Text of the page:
Punishing Loyalty

Conventional wisdom holds that it’s more expensive to acquire a new customer than it is to retain an existing customer. So why do some companies continue to punish their most loyal customers?

Every day, companies chase new customers with special offers and discounts, while taking advantage of the folks who have been with them the longest.

Case in point:

I discovered an unwelcome surprise in my last credit card statement: a $248 charge from my hometown newspaper, the News & Observer. I didn’t remember authorizing the charge and honestly wondered if there had been some sort of mistake, since it was more than double what I’d paid for my annual subscription last year ($104).

After a call with a member of the News & Observer’s customer service team — who was very kind and helpful — I learned three things:

1) When customers opt to auto-renew their subscriptions, they lose any special discounts in year 2, thereby reverting to the “regular” price.

2) The N&O expects customers like me to call and renegotiate the terms if we’re dissatisfied with the regular price.

3) No matter what I did or said, I would not be able to get the same deal that is featured on the N&O website ($96.60 for one-year print & digital subscription).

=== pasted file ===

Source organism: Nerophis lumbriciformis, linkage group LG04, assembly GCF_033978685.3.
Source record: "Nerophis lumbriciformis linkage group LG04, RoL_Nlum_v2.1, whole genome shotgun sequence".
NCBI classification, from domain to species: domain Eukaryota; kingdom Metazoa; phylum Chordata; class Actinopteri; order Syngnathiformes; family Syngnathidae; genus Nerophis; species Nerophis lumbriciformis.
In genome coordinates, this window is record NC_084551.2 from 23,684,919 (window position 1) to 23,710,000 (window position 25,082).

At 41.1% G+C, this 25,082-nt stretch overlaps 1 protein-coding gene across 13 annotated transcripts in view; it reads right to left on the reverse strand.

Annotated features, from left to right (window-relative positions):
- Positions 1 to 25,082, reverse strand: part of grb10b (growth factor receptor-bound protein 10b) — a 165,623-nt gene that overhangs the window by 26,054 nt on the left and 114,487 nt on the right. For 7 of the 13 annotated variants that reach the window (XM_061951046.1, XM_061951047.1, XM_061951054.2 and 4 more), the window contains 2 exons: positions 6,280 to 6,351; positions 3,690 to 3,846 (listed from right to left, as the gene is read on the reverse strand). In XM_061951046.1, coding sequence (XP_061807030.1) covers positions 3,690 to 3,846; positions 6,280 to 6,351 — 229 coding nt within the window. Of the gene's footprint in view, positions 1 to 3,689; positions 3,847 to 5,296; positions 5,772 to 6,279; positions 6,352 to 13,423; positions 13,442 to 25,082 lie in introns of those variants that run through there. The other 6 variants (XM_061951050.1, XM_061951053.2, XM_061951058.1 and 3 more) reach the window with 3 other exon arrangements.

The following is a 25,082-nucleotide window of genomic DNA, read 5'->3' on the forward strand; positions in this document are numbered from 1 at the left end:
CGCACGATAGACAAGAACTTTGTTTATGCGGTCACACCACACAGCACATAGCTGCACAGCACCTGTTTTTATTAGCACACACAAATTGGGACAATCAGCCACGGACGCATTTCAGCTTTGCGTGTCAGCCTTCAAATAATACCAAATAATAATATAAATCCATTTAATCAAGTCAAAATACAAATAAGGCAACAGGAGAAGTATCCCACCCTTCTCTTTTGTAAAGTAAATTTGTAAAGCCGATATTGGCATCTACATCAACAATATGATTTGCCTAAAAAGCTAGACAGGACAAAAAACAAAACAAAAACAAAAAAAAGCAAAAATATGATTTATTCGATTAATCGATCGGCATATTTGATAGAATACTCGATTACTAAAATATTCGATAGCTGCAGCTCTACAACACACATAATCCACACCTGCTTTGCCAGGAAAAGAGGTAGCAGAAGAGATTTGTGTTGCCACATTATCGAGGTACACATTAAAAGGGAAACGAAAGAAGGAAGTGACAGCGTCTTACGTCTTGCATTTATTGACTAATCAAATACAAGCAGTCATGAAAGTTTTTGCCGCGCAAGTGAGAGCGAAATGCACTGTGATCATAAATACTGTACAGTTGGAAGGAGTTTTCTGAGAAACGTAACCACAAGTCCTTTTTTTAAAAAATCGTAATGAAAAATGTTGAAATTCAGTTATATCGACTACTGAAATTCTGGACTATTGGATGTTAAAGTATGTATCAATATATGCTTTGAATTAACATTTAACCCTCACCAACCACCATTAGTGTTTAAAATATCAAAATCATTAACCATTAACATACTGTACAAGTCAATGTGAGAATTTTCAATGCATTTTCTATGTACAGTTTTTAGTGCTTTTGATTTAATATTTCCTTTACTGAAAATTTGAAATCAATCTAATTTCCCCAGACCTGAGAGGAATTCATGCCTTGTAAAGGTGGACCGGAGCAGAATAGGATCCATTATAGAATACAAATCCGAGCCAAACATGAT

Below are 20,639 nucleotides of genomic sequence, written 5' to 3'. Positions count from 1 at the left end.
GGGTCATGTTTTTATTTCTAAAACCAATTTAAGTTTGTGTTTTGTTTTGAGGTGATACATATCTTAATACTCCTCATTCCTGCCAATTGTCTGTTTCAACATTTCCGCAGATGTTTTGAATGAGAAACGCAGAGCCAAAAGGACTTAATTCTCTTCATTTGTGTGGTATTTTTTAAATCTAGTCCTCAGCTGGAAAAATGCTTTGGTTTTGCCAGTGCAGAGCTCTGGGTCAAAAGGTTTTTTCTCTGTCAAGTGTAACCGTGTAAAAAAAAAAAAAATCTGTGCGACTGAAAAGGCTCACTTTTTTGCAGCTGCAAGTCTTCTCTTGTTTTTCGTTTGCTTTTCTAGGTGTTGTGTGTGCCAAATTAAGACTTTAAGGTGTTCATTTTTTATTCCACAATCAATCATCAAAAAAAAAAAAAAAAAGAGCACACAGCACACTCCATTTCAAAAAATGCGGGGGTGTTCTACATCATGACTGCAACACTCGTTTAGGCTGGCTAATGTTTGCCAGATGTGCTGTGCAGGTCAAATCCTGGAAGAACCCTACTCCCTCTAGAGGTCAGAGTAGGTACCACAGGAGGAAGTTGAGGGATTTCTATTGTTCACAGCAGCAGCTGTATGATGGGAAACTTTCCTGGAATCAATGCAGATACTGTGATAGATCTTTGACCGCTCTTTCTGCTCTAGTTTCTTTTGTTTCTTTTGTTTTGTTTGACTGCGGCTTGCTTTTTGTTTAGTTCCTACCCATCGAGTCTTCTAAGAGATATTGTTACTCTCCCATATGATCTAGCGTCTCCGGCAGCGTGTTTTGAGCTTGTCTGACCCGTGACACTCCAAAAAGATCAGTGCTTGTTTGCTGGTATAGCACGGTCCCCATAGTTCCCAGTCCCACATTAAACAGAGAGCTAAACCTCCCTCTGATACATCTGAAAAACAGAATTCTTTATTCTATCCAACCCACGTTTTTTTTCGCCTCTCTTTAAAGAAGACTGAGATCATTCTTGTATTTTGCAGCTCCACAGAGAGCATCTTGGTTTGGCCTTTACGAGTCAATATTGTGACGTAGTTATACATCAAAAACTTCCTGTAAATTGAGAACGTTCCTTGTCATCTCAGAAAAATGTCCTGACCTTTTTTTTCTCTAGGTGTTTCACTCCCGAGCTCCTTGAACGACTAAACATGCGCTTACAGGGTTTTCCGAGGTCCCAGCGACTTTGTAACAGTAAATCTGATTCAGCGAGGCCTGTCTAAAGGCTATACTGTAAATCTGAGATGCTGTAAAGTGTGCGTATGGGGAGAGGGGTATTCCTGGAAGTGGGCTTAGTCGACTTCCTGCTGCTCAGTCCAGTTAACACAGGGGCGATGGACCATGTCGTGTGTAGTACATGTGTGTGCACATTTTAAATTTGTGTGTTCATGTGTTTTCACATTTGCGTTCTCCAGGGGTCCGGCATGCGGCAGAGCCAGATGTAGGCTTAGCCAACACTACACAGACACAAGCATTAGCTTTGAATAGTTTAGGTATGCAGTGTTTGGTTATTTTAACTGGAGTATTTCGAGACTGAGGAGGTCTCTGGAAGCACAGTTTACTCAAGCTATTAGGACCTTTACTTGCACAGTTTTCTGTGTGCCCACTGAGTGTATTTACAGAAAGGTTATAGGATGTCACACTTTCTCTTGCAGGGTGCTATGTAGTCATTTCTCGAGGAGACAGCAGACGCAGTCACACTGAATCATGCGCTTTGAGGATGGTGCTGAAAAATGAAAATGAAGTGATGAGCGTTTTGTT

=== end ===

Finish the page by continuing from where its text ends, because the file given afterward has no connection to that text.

TheN&O website has some great deals, as long as you aren’t a longtime subscriber. 

I completely understand the role of a special offer that’s only available for first-time customers. But when a customer is willing to make a multi-year commitment to your product or service, he should not be expected to pay 150% more than the guy walking in off the street.

Further, while the newspaper was willing to work to keep my business (we settled on $119 for the year after 10 minutes of negotiation), the fact that they did not notify me by mail or email of the pending charge indicates that they’ve got their fingers crossed hoping that customers like me don’t notice or call.

Unfortunately, it appears these practices are quite common in the newspaper industry. Diane Rose had a nearly identical interaction and response from her hometown newspaper, the Tampa Bay Times.

This problem is not limited to newspapers. A quick search online turned up dozens of reports of cable television companies like Comcast and hotel chains punishing longtime customers.

Alex Goldfayn warns that companies like these run the risk of turning their most loyal customers into “anti-evangelists.”

That’s sage advice. In an age when it’s easier than ever to find out what deal my neighbor is getting, companies must stop taking longtime customers for granted.